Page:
Carr reports that, even though the cost of computing is going down, “potential savings are often erased by increased demands for capacity.” That’s why so many companies are moving analytical processes to the cloud. Lots of potential headaches and expenses can be lifted off of in-house IT departments and placed on the shoulders of cloud service providers. Before doing that, however, William J. Holstein recommends that companies that are “considering adopting advanced business analytics should: Determine precisely what analytical tools the company needs; weigh the advantages of buying versus building; and, assess your ability to commit the necessary time and resources.” [“Analyze This!” Chief Executive, 7 March 2012] Returning to the trends being discussed by Carr, he next writes about mobile applications.
“Like nearly every other application, BI is going mobile. … For CIOs, addressing this trend has more to do with creating user interfaces for smartphones, tablets and touch screens than it is about sophisticated analytic capabilities. … The requirement to create native applications for each mobile platform may be fading now that the browsers in phones and tablets are more capable, says Island One’s Ternent. ‘I’m not sure I’d invest in a customized mobile device application if I can just skin a web-based application for a mobile device.'”
The final trend discussed by Carr is social media. He writes:
“With the explosion of Facebook, Twitter and other social media, more companies want to analyze the data these sites generate. New analytics applications have emerged to support statistical techniques such as natural language processing, sentiment analysis, and network analysis that aren’t part of the typical BI toolkit. Because they’re new, many social media analytics tools are available as services.”
Although Carr’s discussion may lead one to believe that Big Data analytics are only useful and affordable for large companies, Holstein reports that many small- and medium-sized businesses “must [also] handle an astounding amount of data.” That means that those companies “can use analytical tools just as the largest corporations can—or the hottest Web-based social media startups or the biggest intelligence agencies with three-letter names.” He continues:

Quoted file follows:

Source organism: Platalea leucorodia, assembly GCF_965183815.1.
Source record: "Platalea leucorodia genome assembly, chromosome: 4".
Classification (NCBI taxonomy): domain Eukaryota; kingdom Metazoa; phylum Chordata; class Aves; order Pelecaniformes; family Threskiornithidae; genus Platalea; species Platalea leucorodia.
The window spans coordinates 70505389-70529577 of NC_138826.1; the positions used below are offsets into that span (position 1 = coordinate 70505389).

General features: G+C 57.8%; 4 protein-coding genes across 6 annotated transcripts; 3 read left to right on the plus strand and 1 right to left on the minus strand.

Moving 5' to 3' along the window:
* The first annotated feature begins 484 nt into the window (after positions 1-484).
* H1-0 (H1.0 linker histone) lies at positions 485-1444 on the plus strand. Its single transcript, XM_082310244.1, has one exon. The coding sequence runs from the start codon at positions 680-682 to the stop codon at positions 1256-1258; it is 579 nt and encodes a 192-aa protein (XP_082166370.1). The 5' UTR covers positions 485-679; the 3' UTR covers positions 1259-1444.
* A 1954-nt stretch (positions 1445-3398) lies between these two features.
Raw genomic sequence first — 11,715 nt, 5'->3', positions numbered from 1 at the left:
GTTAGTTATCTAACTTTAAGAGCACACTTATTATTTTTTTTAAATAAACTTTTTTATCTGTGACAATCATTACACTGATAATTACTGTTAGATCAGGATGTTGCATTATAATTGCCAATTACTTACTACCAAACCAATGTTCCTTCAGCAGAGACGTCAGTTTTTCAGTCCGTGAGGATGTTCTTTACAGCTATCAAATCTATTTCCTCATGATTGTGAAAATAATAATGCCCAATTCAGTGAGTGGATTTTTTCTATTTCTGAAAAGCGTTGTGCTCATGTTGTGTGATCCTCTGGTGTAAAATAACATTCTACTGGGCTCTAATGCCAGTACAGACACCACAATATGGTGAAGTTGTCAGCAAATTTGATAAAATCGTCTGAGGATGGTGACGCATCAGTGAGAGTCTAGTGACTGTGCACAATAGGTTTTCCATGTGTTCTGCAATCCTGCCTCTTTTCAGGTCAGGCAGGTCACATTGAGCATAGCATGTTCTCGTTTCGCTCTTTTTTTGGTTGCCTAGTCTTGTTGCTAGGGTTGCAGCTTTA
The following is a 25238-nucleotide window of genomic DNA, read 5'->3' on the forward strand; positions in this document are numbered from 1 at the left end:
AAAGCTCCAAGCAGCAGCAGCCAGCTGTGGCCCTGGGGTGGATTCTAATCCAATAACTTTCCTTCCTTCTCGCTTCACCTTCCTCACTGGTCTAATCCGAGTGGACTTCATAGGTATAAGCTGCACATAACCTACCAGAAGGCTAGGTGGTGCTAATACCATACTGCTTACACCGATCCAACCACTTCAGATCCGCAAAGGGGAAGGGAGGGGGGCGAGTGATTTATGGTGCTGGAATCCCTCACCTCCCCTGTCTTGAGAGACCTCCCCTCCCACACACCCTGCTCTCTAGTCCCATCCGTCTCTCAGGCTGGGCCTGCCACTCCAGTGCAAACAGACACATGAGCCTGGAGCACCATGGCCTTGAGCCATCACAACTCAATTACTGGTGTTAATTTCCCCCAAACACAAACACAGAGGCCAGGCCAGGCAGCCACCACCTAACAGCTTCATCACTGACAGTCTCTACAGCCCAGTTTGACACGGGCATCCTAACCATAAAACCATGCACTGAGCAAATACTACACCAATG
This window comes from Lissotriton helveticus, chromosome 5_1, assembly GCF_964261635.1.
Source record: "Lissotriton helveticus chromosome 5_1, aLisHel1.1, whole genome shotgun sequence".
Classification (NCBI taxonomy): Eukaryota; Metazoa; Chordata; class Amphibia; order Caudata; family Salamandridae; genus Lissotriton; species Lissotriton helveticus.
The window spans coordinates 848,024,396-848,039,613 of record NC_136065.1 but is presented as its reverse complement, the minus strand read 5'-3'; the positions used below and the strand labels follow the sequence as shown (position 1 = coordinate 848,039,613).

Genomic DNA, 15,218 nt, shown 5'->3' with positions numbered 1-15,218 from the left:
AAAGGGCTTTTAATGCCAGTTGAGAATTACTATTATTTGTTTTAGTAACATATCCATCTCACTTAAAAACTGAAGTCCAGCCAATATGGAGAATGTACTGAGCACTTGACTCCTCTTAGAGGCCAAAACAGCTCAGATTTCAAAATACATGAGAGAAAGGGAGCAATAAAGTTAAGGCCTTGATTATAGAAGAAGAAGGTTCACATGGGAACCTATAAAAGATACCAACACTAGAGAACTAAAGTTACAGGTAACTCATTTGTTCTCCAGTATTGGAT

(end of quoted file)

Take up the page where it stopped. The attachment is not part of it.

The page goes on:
“They can use those tools to eke out real competitive advantages against rivals that haven’t embraced the new capabilities. Even the most advanced tools, such as those IBM developed to such powerful effect with its Watson competitor on the Jeopardy game show, are within reach of companies with $10 million, $50 million or $100 million in annual sales.”
Holstein believes that there are “at least four stages in adopting an analytical system” each of which focuses on a different question. In Stage 1, the question is: “What Will We Analyze?” He writes:
“It’s important to go through a considered thought process before any decisions are made about what type of systems to purchase or develop, says Paul Magnone, co-author of Drinking From the Fire Hose and a 21-year veteran of IBM. There are specialist companies and there are integrators who bring various specializations together under one roof, ‘but the step before that is to get a grasp of your business and ask the right questions,’ says Magnone. … Those questions include: What is most important to the business? What matters most to your customers?”